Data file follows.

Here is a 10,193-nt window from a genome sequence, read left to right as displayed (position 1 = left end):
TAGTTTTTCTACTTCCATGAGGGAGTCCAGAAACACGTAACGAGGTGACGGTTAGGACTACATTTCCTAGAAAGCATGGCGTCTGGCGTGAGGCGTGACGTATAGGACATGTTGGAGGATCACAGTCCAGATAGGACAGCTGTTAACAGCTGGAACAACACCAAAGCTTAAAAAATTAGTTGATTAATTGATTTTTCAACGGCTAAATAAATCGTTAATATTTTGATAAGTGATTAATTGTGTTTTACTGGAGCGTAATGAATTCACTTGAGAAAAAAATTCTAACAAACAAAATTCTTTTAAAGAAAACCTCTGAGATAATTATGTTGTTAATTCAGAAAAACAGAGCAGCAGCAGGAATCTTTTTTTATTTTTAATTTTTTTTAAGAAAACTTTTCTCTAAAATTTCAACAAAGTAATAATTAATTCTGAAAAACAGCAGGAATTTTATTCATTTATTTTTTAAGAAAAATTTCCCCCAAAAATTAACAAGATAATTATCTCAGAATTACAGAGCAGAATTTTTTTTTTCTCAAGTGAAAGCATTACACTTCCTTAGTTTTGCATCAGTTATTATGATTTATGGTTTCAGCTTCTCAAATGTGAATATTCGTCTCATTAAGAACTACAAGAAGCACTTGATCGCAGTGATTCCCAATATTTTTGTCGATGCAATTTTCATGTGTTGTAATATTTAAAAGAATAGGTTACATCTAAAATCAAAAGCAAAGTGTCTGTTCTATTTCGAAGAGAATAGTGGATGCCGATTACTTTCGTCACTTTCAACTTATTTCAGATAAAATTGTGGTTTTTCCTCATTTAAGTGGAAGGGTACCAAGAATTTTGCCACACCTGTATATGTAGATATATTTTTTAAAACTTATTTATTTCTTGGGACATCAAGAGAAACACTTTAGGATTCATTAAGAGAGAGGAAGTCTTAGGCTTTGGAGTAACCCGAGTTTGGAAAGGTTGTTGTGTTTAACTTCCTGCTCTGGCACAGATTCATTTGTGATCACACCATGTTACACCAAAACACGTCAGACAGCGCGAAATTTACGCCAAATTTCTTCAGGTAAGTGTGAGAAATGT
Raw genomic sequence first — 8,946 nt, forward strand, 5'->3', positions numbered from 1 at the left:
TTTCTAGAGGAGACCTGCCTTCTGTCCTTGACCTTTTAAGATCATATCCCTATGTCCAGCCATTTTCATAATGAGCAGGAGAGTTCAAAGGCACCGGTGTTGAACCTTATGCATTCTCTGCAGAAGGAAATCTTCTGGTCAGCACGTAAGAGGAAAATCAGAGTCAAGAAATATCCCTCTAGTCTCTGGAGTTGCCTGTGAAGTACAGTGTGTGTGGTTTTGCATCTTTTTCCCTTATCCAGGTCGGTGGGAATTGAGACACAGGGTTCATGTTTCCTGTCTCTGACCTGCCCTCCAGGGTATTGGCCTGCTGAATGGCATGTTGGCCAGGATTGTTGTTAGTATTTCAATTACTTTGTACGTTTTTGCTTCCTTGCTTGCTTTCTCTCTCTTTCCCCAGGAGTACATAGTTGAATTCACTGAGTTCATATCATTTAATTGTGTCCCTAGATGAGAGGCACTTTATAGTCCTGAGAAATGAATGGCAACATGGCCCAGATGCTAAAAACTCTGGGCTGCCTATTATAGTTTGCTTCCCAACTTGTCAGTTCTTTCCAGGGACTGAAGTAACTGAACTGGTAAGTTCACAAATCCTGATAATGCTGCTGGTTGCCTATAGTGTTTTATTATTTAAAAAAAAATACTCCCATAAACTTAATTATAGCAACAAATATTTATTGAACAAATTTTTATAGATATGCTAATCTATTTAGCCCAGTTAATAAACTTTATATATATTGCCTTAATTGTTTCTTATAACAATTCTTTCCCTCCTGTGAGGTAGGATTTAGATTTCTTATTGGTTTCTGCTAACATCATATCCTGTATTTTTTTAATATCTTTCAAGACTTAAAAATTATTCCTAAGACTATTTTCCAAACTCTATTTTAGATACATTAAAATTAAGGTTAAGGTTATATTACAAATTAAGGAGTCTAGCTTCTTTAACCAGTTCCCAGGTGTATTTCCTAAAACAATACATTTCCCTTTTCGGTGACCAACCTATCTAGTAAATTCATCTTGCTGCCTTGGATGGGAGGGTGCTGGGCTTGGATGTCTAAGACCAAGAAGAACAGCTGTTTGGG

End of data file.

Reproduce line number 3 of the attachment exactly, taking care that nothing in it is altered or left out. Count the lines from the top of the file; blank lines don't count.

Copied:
Raw genomic sequence first — 8,946 nt, forward strand, 5'->3', positions numbered from 1 at the left: